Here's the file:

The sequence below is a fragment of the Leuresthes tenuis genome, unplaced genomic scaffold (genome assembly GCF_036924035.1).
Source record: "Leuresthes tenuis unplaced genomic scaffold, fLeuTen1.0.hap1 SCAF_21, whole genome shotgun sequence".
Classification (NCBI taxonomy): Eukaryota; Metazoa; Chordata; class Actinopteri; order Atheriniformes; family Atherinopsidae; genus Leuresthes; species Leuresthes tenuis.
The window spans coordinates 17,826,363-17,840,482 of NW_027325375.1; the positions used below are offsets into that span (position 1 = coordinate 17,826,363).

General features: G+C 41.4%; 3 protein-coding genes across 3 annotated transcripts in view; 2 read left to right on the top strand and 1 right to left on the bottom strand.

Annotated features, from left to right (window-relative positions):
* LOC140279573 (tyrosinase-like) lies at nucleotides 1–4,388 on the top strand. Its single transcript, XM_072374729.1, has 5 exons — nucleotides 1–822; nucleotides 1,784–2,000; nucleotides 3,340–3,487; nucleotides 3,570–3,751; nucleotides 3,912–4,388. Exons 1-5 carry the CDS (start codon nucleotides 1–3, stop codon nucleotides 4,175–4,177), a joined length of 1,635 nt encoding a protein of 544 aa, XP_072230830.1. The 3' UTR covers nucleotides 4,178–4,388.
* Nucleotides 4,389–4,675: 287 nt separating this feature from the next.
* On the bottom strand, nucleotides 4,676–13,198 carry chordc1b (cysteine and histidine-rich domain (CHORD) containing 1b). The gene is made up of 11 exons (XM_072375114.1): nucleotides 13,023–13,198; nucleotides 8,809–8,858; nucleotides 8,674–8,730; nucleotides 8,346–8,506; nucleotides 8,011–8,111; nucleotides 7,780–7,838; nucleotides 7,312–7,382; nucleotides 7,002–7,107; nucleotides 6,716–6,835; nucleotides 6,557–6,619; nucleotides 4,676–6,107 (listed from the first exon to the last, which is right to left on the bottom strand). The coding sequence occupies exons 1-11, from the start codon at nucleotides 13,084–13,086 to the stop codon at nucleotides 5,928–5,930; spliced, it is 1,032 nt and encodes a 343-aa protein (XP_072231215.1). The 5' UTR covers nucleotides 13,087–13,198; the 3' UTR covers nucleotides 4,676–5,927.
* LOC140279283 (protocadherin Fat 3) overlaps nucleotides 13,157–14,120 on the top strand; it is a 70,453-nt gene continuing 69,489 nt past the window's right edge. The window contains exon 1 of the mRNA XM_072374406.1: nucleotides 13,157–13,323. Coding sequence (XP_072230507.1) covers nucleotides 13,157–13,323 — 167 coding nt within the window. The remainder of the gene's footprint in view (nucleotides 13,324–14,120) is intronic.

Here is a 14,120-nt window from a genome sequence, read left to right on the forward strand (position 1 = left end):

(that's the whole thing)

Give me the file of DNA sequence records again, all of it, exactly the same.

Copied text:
The sequence below is a fragment of the Leuresthes tenuis genome, unplaced genomic scaffold (genome assembly GCF_036924035.1).
Source record: "Leuresthes tenuis unplaced genomic scaffold, fLeuTen1.0.hap1 SCAF_21, whole genome shotgun sequence".
Classification (NCBI taxonomy): Eukaryota; Metazoa; Chordata; class Actinopteri; order Atheriniformes; family Atherinopsidae; genus Leuresthes; species Leuresthes tenuis.
The window spans coordinates 17,826,363-17,840,482 of NW_027325375.1; the positions used below are offsets into that span (position 1 = coordinate 17,826,363).

General features: G+C 41.4%; 3 protein-coding genes across 3 annotated transcripts in view; 2 read left to right on the top strand and 1 right to left on the bottom strand.

Annotated features, from left to right (window-relative positions):
* LOC140279573 (tyrosinase-like) lies at nucleotides 1–4,388 on the top strand. Its single transcript, XM_072374729.1, has 5 exons — nucleotides 1–822; nucleotides 1,784–2,000; nucleotides 3,340–3,487; nucleotides 3,570–3,751; nucleotides 3,912–4,388. Exons 1-5 carry the CDS (start codon nucleotides 1–3, stop codon nucleotides 4,175–4,177), a joined length of 1,635 nt encoding a protein of 544 aa, XP_072230830.1. The 3' UTR covers nucleotides 4,178–4,388.
* Nucleotides 4,389–4,675: 287 nt separating this feature from the next.
* On the bottom strand, nucleotides 4,676–13,198 carry chordc1b (cysteine and histidine-rich domain (CHORD) containing 1b). The gene is made up of 11 exons (XM_072375114.1): nucleotides 13,023–13,198; nucleotides 8,809–8,858; nucleotides 8,674–8,730; nucleotides 8,346–8,506; nucleotides 8,011–8,111; nucleotides 7,780–7,838; nucleotides 7,312–7,382; nucleotides 7,002–7,107; nucleotides 6,716–6,835; nucleotides 6,557–6,619; nucleotides 4,676–6,107 (listed from the first exon to the last, which is right to left on the bottom strand). The coding sequence occupies exons 1-11, from the start codon at nucleotides 13,084–13,086 to the stop codon at nucleotides 5,928–5,930; spliced, it is 1,032 nt and encodes a 343-aa protein (XP_072231215.1). The 5' UTR covers nucleotides 13,087–13,198; the 3' UTR covers nucleotides 4,676–5,927.
* LOC140279283 (protocadherin Fat 3) overlaps nucleotides 13,157–14,120 on the top strand; it is a 70,453-nt gene continuing 69,489 nt past the window's right edge. The window contains exon 1 of the mRNA XM_072374406.1: nucleotides 13,157–13,323. Coding sequence (XP_072230507.1) covers nucleotides 13,157–13,323 — 167 coding nt within the window. The remainder of the gene's footprint in view (nucleotides 13,324–14,120) is intronic.

Here is a 14,120-nt window from a genome sequence, read left to right on the forward strand (position 1 = left end):